But the gulf between making overalls and building automobiles is far too great to explain how a company could move from making work clothes to building automobiles. The answer once again lies not in the connection between the two products, but in the impact of the automobile on American industry and economic development. As we have seen with birdcage and pianos, within a few short years of its introduction the automobile industry led to the creation of automotive related businesses all across the country. And this was not just automobile manufactures; companies sprang up everywhere to provide automotive parts, assemblies, gasoline and lubricants, garages, body repair, gears, axles, lighting equipment, and specialized tools, in what was a near nonstop wave of innovations and improvements.
To many at the time the automobile was viewed as the "next big thing", a sure-fire money maker that could not be passed up. As if out of the ancient Greek myth, the automobile business was truly the early twentieth century’s siren of industry, attracting business all the way from budding young entrepreneurs and would be inventors to prominent business leaders with well-established and respected companies. As we have already seen, there were no limits as to who caught the automobile fever; companies were as diverse in their previous product line as they were in their geographic locations. Even what were then the not yet states but still territories of Arizona and Oklahoma got into the act, automobiles being built there even before their stars were added to the flag. Stay tuned, for the story of automobiles and the last of the great American western frontier will be a subject covered in an upcoming article in this blog.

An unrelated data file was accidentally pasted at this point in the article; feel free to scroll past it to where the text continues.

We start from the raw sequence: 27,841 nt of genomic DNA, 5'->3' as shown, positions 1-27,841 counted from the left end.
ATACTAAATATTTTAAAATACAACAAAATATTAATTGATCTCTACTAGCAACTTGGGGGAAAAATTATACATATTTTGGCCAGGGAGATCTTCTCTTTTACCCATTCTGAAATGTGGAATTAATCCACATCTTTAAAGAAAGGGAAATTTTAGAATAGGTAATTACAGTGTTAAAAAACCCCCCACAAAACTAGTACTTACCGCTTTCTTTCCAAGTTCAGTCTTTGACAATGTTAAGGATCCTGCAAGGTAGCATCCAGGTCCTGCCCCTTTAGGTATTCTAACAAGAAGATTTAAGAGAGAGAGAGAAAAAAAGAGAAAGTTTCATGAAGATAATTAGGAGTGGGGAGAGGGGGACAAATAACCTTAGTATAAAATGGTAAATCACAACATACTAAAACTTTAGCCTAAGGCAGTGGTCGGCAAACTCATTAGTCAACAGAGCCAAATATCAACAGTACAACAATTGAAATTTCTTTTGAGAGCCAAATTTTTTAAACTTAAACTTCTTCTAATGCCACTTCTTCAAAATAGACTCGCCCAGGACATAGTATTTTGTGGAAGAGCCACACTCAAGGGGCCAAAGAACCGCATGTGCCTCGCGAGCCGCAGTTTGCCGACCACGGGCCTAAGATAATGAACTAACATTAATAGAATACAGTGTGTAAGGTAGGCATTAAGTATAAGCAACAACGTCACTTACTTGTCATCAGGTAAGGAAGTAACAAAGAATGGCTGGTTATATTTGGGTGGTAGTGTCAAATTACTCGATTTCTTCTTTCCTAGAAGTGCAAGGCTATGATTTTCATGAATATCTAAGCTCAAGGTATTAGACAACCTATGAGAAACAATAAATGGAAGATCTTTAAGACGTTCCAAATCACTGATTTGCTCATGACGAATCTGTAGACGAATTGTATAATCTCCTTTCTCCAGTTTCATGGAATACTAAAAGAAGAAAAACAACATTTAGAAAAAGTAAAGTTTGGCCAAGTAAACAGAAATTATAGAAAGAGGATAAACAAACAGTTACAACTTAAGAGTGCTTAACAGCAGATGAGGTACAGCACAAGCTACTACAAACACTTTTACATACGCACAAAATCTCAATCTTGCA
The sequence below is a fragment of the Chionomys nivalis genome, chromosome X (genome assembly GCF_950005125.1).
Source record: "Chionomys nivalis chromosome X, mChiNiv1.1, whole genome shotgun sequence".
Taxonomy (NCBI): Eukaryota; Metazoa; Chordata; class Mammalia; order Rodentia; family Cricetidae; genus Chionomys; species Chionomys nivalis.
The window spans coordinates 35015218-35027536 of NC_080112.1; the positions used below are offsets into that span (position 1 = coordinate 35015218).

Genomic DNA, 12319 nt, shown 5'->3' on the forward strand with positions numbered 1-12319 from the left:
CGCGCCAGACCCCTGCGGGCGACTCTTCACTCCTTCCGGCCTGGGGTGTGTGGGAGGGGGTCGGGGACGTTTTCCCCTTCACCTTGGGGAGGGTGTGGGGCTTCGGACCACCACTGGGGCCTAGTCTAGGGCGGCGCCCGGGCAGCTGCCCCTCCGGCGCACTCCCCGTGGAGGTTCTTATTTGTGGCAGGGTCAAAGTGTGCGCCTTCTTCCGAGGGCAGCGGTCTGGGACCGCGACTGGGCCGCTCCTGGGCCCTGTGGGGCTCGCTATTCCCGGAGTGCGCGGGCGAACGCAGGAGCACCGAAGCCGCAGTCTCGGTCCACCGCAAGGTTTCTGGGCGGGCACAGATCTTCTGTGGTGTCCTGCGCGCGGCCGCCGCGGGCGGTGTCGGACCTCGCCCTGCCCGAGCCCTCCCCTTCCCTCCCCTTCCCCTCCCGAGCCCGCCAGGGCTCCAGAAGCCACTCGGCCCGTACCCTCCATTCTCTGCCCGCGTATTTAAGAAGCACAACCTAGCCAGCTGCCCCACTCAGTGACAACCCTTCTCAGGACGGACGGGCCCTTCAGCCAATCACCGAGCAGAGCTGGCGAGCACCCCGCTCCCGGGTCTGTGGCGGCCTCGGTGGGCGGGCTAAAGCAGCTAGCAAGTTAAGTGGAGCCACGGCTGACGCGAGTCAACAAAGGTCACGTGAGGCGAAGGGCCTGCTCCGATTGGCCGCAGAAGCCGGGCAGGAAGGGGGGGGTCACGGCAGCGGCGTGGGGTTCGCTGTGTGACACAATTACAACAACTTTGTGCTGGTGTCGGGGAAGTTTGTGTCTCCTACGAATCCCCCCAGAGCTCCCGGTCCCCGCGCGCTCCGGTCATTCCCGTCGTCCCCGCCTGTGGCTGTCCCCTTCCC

So it would seem that one Hamilton Carhartt, the man behind the well established and respected Carhartt work wear company must have caught the auto bug too. From what is known in the available historical record, there seems to be no apparent financial or compelling business reason to prompt his automobile venture, as his existing company was quite successful. But for two years, 1911 and 1912, Carhartt built automobiles as well as making overalls. In fact, to show that “pushing the facts” is not a new trend in advertising, in speaking of the new car Carhartt proudly proclaimed “28 years progressive manufacturing success culminates in Carhartt Cars”. What the ad failed to mention was that those "28 years progressive manufacturing success" were spent making overalls, not automobiles!
It would also seem that the Carhartt automobile was as well-built as its previous products. Initially Carhartt offered a rather wide range of models utilizing three different engines of 25, 30, and 40 HP. Later a more powerful 50 HP option was added to the lineup. The Carhartt Automobile Corporation was formed in 1910; its intial offering was two 1911 models both built on a 118 inch wheelbase with a 25 hp engine on the lower priced car and a 35 hp engine on the more expensive line. Some models of the car featured rather racy sporty bodies, especially the Gunboat Special and the Torpedo Traveler. But the reality was that even if well-built and nicely furnished, the cars offered little than their established competitors already did, and their small factory could not produce a volume of cars large enough to make the company profitable even if they could have found enough buyers. And one thing the Carhartt automobile had was competitors; there were 272 automobile manufacturers in the United States in 1909. Hamilton Carhartt was far from alone in catching the auto bug!